France eases law on farmers killing wolves
Issued on: Modified:
The French parliament has passed a law relaxing the rules about farmers killing wolves in France.
Parliamentary debates on the issue have frequently aroused passions but yesterday’s amendment passed in relative calm.
Opposition conservative UMP member of parliament Nicolas Dhuicq labelled the wolf “a magnificent animal, totemic, but incompatible with farming”. He went on to declare that “we must contain it because we are not in North America or Siberia”.
Under new rules, a farmer can legally kill a wolf, even in zones where it is officially protected, if it is attacking livestock.
The authorisation lasts for one year, when it will be reviewed.
A recent regulation stipulating that a maximum of 24 wolves may be killed over a twelve month period, remains in place. However, over the last year, only eight wolves were killed, many fewer than the limit of 24, because it is difficult to trace them.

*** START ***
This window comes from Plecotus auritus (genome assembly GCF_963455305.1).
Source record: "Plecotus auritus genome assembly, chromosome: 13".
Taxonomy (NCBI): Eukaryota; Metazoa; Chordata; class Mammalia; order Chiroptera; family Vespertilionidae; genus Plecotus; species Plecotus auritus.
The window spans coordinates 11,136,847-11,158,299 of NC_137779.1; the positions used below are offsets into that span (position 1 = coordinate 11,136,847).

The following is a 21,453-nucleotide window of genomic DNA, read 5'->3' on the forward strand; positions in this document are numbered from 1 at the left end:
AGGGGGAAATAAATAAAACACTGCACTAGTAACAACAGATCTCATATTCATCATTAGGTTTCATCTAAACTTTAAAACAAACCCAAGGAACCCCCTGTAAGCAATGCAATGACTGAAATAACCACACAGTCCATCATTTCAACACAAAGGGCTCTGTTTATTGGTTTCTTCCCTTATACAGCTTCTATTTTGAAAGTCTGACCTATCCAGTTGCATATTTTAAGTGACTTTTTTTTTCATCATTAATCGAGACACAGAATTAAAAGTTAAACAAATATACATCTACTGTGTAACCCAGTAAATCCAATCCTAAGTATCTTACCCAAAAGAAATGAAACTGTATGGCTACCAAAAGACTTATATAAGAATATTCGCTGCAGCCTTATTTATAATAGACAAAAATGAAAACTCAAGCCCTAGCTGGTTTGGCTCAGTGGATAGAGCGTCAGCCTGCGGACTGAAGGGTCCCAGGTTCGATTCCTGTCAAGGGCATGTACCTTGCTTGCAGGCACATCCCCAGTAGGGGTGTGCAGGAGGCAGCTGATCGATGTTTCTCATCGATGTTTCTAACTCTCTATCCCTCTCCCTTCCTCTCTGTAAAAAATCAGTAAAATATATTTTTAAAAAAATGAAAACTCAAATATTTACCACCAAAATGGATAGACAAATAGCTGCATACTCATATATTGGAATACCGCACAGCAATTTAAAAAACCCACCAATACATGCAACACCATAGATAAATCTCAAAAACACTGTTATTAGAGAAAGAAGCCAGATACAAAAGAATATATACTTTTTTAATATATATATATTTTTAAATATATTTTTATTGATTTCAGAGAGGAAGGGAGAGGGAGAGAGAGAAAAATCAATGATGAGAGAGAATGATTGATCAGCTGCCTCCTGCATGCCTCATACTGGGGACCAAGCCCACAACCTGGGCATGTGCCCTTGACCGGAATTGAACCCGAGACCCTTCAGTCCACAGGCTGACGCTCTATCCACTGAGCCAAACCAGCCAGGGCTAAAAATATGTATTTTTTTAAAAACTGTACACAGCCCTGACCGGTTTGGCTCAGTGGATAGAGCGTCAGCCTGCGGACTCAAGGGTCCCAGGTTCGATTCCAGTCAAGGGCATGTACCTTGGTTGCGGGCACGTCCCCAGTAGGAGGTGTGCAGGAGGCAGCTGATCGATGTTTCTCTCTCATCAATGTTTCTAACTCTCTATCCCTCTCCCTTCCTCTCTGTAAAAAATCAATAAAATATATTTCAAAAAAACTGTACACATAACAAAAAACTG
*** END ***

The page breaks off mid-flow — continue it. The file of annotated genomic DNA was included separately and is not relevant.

Wolves returned to France naturally in the early 1990s, crossing over from Italy, and they are now thought to number 300.
Most roam the Alps but some have gone further afield and the predators can now be found in the Pyrenees, central France, the Vosges, the Champagne area.
They are thought to have killed more than 6000 animals in 2013, according to Ecology Ministry figures.
On several occasions, farmers have held protests, complaining that wolves pose an unnecessary danger to their animals and impact on their livelihood.
However, many environmentalists welcome the return of the wolf to France.
Daily newsletterReceive essential international news every morningSubscribe